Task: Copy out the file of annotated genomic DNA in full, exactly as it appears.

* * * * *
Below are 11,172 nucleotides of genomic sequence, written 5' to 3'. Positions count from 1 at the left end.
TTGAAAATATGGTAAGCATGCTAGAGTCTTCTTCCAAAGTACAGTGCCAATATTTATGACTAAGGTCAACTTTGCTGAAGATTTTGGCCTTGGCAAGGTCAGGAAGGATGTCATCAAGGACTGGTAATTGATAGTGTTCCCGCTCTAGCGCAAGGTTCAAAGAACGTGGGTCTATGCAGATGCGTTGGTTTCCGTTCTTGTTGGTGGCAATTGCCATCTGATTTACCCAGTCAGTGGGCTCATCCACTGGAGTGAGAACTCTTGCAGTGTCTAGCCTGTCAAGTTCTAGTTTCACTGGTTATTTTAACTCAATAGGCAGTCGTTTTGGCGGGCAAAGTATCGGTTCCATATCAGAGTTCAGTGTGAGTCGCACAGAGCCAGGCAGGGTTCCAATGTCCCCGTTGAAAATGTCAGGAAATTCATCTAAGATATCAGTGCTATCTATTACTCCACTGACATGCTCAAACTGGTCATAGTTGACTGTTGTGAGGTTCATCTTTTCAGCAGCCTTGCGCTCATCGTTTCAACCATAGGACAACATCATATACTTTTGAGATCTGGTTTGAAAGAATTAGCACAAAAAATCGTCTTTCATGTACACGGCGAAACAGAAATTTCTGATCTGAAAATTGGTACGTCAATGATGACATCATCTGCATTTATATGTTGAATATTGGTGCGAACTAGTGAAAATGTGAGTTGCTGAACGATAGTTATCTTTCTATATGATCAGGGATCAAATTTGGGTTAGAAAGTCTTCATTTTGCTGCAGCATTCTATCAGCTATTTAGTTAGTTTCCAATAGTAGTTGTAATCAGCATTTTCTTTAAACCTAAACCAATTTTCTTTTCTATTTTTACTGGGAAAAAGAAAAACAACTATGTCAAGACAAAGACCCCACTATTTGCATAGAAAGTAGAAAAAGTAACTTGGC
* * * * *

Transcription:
Below are 11,172 nucleotides of genomic sequence, written 5' to 3'. Positions count from 1 at the left end.
TTGAAAATATGGTAAGCATGCTAGAGTCTTCTTCCAAAGTACAGTGCCAATATTTATGACTAAGGTCAACTTTGCTGAAGATTTTGGCCTTGGCAAGGTCAGGAAGGATGTCATCAAGGACTGGTAATTGATAGTGTTCCCGCTCTAGCGCAAGGTTCAAAGAACGTGGGTCTATGCAGATGCGTTGGTTTCCGTTCTTGTTGGTGGCAATTGCCATCTGATTTACCCAGTCAGTGGGCTCATCCACTGGAGTGAGAACTCTTGCAGTGTCTAGCCTGTCAAGTTCTAGTTTCACTGGTTATTTTAACTCAATAGGCAGTCGTTTTGGCGGGCAAAGTATCGGTTCCATATCAGAGTTCAGTGTGAGTCGCACAGAGCCAGGCAGGGTTCCAATGTCCCCGTTGAAAATGTCAGGAAATTCATCTAAGATATCAGTGCTATCTATTACTCCACTGACATGCTCAAACTGGTCATAGTTGACTGTTGTGAGGTTCATCTTTTCAGCAGCCTTGCGCTCATCGTTTCAACCATAGGACAACATCATATACTTTTGAGATCTGGTTTGAAAGAATTAGCACAAAAAATCGTCTTTCATGTACACGGCGAAACAGAAATTTCTGATCTGAAAATTGGTACGTCAATGATGACATCATCTGCATTTATATGTTGAATATTGGTGCGAACTAGTGAAAATGTGAGTTGCTGAACGATAGTTATCTTTCTATATGATCAGGGATCAAATTTGGGTTAGAAAGTCTTCATTTTGCTGCAGCATTCTATCAGCTATTTAGTTAGTTTCCAATAGTAGTTGTAATCAGCATTTTCTTTAAACCTAAACCAATTTTCTTTTCTATTTTTACTGGGAAAAAGAAAAACAACTATGTCAAGACAAAGACCCCACTATTTGCATAGAAAGTAGAAAAAGTAACTTGGC